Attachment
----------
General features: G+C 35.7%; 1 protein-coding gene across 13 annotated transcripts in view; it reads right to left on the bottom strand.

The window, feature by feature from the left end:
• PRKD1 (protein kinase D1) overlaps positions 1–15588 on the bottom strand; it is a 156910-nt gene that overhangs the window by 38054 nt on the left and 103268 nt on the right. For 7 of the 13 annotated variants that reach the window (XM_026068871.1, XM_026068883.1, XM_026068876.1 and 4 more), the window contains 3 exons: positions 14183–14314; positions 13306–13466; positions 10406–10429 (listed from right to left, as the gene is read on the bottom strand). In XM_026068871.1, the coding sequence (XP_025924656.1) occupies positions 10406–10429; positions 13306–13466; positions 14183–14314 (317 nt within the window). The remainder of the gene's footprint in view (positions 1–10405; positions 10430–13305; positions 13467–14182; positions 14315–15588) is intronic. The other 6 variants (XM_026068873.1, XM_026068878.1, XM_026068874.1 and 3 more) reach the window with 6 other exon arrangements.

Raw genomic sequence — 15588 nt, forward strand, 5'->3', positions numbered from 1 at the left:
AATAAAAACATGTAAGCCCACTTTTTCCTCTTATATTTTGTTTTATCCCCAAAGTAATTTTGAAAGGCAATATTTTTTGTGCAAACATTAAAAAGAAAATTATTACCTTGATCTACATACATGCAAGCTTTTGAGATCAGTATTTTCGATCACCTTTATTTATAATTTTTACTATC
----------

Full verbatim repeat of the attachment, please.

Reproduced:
General features: G+C 35.7%; 1 protein-coding gene across 13 annotated transcripts in view; it reads right to left on the bottom strand.

The window, feature by feature from the left end:
• PRKD1 (protein kinase D1) overlaps positions 1–15588 on the bottom strand; it is a 156910-nt gene that overhangs the window by 38054 nt on the left and 103268 nt on the right. For 7 of the 13 annotated variants that reach the window (XM_026068871.1, XM_026068883.1, XM_026068876.1 and 4 more), the window contains 3 exons: positions 14183–14314; positions 13306–13466; positions 10406–10429 (listed from right to left, as the gene is read on the bottom strand). In XM_026068871.1, the coding sequence (XP_025924656.1) occupies positions 10406–10429; positions 13306–13466; positions 14183–14314 (317 nt within the window). The remainder of the gene's footprint in view (positions 1–10405; positions 10430–13305; positions 13467–14182; positions 14315–15588) is intronic. The other 6 variants (XM_026068873.1, XM_026068878.1, XM_026068874.1 and 3 more) reach the window with 6 other exon arrangements.

Raw genomic sequence — 15588 nt, forward strand, 5'->3', positions numbered from 1 at the left:
AATAAAAACATGTAAGCCCACTTTTTCCTCTTATATTTTGTTTTATCCCCAAAGTAATTTTGAAAGGCAATATTTTTTGTGCAAACATTAAAAAGAAAATTATTACCTTGATCTACATACATGCAAGCTTTTGAGATCAGTATTTTCGATCACCTTTATTTATAATTTTTACTATC